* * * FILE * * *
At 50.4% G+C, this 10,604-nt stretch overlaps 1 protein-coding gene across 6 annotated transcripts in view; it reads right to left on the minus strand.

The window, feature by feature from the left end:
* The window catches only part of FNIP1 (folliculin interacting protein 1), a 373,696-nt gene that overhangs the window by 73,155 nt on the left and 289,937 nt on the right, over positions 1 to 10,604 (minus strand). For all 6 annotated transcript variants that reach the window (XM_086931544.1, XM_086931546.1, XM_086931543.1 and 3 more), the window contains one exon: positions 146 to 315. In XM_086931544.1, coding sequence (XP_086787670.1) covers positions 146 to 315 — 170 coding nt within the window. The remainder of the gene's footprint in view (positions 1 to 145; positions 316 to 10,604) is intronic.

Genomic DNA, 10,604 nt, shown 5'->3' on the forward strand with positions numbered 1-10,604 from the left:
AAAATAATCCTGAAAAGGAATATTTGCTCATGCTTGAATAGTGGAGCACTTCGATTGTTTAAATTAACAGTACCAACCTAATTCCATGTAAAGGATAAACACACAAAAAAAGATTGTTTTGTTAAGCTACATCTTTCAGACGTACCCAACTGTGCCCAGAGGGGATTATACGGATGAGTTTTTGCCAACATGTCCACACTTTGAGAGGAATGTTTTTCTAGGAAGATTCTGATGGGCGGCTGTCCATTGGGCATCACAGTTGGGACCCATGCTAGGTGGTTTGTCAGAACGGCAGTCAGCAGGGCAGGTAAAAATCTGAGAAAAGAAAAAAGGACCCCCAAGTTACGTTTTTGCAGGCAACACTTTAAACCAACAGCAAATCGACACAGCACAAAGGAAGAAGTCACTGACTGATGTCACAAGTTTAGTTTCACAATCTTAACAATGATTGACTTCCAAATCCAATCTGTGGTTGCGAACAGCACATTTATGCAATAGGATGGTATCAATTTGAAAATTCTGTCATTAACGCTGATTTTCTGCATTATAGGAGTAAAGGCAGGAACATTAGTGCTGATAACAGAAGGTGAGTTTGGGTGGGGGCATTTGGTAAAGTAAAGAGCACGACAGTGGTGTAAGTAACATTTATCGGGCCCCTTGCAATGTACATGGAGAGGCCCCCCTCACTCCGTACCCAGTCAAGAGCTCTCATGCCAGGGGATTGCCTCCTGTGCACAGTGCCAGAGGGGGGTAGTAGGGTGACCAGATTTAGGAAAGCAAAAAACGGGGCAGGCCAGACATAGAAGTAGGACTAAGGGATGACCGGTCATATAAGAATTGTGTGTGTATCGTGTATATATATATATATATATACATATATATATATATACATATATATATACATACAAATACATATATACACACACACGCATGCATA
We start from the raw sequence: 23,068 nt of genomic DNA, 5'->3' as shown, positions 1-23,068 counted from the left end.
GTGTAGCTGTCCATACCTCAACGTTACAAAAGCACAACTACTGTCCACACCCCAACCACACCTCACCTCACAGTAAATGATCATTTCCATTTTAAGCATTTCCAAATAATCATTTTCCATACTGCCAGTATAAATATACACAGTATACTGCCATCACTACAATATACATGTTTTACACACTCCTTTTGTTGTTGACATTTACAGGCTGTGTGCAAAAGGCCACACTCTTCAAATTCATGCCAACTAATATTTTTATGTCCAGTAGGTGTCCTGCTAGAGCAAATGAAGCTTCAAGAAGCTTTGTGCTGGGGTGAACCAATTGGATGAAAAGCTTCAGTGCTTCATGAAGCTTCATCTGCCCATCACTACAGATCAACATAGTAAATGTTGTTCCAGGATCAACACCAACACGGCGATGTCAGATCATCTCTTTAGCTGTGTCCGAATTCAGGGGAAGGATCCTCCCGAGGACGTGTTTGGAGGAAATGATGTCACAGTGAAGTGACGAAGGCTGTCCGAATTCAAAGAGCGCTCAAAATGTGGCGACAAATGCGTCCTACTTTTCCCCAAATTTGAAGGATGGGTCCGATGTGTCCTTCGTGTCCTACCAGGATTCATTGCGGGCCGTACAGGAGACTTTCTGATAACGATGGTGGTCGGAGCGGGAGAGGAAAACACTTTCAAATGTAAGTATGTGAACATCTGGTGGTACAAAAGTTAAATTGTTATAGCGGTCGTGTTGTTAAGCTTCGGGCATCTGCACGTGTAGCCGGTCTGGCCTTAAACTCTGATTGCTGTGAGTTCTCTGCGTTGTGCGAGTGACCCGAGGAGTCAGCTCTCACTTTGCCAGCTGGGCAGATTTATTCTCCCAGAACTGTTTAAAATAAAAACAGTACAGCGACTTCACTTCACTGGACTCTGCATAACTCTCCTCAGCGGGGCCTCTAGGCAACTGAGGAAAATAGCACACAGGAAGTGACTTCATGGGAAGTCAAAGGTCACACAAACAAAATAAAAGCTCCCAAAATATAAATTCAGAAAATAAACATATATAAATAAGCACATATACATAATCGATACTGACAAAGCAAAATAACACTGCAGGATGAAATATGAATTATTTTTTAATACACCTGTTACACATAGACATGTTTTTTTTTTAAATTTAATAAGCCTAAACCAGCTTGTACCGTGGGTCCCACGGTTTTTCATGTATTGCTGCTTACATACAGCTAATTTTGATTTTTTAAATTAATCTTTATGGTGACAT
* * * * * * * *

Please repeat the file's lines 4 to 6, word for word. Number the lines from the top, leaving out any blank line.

Genomic DNA, 10,604 nt, shown 5'->3' on the forward strand with positions numbered 1-10,604 from the left:
AAAATAATCCTGAAAAGGAATATTTGCTCATGCTTGAATAGTGGAGCACTTCGATTGTTTAAATTAACAGTACCAACCTAATTCCATGTAAAGGATAAACACACAAAAAAAGATTGTTTTGTTAAGCTACATCTTTCAGACGTACCCAACTGTGCCCAGAGGGGATTATACGGATGAGTTTTTGCCAACATGTCCACACTTTGAGAGGAATGTTTTTCTAGGAAGATTCTGATGGGCGGCTGTCCATTGGGCATCACAGTTGGGACCCATGCTAGGTGGTTTGTCAGAACGGCAGTCAGCAGGGCAGGTAAAAATCTGAGAAAAGAAAAAAGGACCCCCAAGTTACGTTTTTGCAGGCAACACTTTAAACCAACAGCAAATCGACACAGCACAAAGGAAGAAGTCACTGACTGATGTCACAAGTTTAGTTTCACAATCTTAACAATGATTGACTTCCAAATCCAATCTGTGGTTGCGAACAGCACATTTATGCAATAGGATGGTATCAATTTGAAAATTCTGTCATTAACGCTGATTTTCTGCATTATAGGAGTAAAGGCAGGAACATTAGTGCTGATAACAGAAGGTGAGTTTGGGTGGGGGCATTTGGTAAAGTAAAGAGCACGACAGTGGTGTAAGTAACATTTATCGGGCCCCTTGCAATGTACATGGAGAGGCCCCCCTCACTCCGTACCCAGTCAAGAGCTCTCATGCCAGGGGATTGCCTCCTGTGCACAGTGCCAGAGGGGGGTAGTAGGGTGACCAGATTTAGGAAAGCAAAAAACGGGGCAGGCCAGACATAGAAGTAGGACTAAGGGATGACCGGTCATATAAGAATTGTGTGTGTATCGTGTATATATATATATATATATACATATATATATATATACATATATATATACATACAAATACATATATACACACACACGCATGCATA
We start from the raw sequence: 23,068 nt of genomic DNA, 5'->3' as shown, positions 1-23,068 counted from the left end.